With Ed Towns retiring, 2 very different challengers emerge

June 7, 2012 Brooklyn Eagle Staff
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By Eric Goldschein

Brooklyn Daily Eagle

With the retirement after 15 terms of 77-year-old Rep. Edolphus Towns, change is coming to the newly redrawn 8th Congressional District.

Towns announced in April that he would not seek reelection this fall.

On Tuesday, June 26, Democratic voters in the 8th CD will choose between Assemblyman Hakeem Jeffries and City Council Member Charles Barron. They are both charismatic candidates, but that is perhaps where the similarities end.

Jeffries is considered the frontrunner in the contest for the nomination, due to his long list of endorsements and more moderate positions that are seen as likely to help him win votes among the district’s new white voters. Jeffries’ big endorsements include MoveOn.org, UFCW Local 1500, United Auto Workers, NY Hotel and Motel Trades Council AFL-CIO, along with state senators, assemblymembers and party leaders — including Kings County Democratic leader Vito Lopez.

Barron’s campaign charged that Jeffries would be beholden to his institutional supporters and not to the voters.

“A broad coalition is strength, not a weakness,” Jeffries told the Brooklyn Eagle. “Charles Barron’s campaign is grasping for straws. There is no evidence that I will be anything other than an effective member of Congress for the 8th district.”

The new 8th Congressional District, shaped like a deformed crab, represents a large swath of different backgrounds, especially now that the redrawn lines include more of Fort Greene, Williamsburg and Coney Island. But Jeffries contends that common bonds do unite these dissimilar neighborhoods.

“Everywhere I’ve gone, people are concerned with many of the same things: safe streets, good and safe schools, a strong ecomony.”

Jeffries lists the big issues he tackles, including criminal justice and education, on his campaign website. Unemployment and foreclosures are “ravaging” the district, he said.

“East New York, Canarsie and Bed-Stuy have amongst the highest foreclosure rates in the city of New York,” he said.

Charles Barron, on the other hand, comes into the race as an outsider with an outside chance at the nomination.

A former Black Panther, Barron has taken some controversial positions — including supporting the late dictator Muammar Qaddafi and opposing the state of Israel and gay marriage. Barron has represented East New York, East Flatbush, Canarsie and Brownsville in the City Council since 1997. He has run for mayor, governor, Brooklyn borough president and this same House seat, losing each time.

Within the past week, Barron garnered two big endorsements that breathed new life into his campaign: one from DC37, the city’s largest public employee union, and the other from Ed Towns himself. Despite political clashes between the two over the years, Towns said he wanted an “independent voice” to take over his seat in the fall.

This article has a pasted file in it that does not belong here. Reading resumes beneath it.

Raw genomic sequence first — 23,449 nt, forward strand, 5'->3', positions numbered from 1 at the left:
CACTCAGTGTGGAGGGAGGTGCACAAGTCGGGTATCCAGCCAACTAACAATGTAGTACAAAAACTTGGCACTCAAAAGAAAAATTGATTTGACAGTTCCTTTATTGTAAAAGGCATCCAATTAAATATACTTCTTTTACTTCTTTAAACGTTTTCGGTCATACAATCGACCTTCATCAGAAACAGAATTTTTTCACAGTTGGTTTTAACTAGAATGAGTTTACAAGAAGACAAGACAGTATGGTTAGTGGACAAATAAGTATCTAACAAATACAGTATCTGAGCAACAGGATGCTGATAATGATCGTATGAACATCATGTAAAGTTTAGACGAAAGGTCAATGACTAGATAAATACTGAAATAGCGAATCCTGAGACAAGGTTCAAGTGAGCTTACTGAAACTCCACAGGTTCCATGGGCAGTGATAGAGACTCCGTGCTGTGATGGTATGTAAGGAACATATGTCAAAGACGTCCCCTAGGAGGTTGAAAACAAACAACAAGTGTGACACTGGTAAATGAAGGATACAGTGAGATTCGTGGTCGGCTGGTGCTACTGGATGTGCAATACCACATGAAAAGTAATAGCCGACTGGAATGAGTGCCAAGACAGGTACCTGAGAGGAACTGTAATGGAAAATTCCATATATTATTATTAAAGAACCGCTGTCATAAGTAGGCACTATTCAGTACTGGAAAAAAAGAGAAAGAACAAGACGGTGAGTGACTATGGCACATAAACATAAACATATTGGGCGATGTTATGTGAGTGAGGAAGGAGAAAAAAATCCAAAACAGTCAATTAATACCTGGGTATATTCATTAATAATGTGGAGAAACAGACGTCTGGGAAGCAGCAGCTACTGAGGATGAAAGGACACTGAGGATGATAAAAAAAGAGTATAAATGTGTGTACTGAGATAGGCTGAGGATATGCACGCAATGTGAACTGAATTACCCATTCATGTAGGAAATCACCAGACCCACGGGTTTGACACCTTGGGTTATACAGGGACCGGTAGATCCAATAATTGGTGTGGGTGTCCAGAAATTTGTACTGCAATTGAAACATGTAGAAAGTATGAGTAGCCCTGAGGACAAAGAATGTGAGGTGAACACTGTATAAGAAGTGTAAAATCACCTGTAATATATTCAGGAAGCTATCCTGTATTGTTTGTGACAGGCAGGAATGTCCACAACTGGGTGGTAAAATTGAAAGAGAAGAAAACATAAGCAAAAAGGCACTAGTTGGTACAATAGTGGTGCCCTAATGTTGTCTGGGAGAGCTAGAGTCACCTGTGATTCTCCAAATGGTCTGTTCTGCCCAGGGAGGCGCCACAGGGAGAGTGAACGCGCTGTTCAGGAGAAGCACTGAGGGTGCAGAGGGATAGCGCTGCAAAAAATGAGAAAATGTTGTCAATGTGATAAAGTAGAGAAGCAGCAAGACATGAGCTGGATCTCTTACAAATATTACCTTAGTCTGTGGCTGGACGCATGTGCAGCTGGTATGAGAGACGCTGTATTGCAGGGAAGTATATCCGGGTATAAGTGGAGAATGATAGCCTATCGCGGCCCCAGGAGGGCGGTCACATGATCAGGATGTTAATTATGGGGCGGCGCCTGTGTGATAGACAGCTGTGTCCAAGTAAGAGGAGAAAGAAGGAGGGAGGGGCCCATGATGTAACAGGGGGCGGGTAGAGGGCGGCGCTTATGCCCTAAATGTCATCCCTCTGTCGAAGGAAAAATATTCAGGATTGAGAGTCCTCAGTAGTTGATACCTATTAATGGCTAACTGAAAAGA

The move was criticized by some as a backroom deal, made more as an act of retaliation against Jeffries and Vito Lopez than as a good-faith political alignment. Significantly, Towns has great support among the Jewish community — a community not inclined to support a critic of Israel and a man with a reputation for being “anti-white.”

After accepting Towns’ endorsement at his campaign headquarters in East New York on Monday, Barron said that he always represented his constituents fairly.

“I’ve always represented different people,” Barron said. “We have people in Brownsville, Canarsie, East Flatbush — people of different income levels and different backgrounds. I’ll just continue to do that on a bigger level.”

He also contended that his radicalism is a good thing for the community.

“Radical comes from a Latin word that means getting to the root,” Barron told the Eagle. “So when you are radical, that’s helpful, because you galvanize people. Look at it this way: I’m the number one councilmember in bringing affordable housing into my district. I can’t do that alone. So for me to be able to get 50 Council members to vote for all of my projects shows that I’m a consensus builder.”

When asked what his biggest priorities would be upon entering office, Barron was unequivocal in his support for eradicating poverty.

“Forty-five million Americans are in poverty, 25 million are on food stamps. We’ve got to say no to war, save lives and save that money so we can address the needs of the people in the 8th and across the country,” he said. “We need to look at that gap between the rich and poor. We’ve got to look at the poor people who pay more on their taxes than rich people.”

But Barron said that more than anything, his campaign isn’t just about him. “I’m bringing a movement to Washington, not just an individual, because it takes a movement to make change.”

Both men hope to have the kind of success in office that Ed Towns had. After winning the seat in 1983, Towns went on to win each of the next 15 general elections with no less than 85 percent of the vote. He currently sits on the Energy and Commerce Committee and the Committee on Oversight and Government Reform.

Though still popular, a combination of age and the influx of new voters into the reworked district seems to have forced Towns into retirement. His support of Barron, who once called him a “disaster,” is seen by many as a response to Lopez’s endorsement of Jeffries. Lopez did not support Towns’ daughter in her state Assembly campaign last year.

Jeffries has broad support, cash in hand and frontrunner status. Barron has outspoken rhetoric, momentum that comes from two big recent endorsements and, in his words, “the movement.”

On June 26, voters will tell which coalition was stronger.

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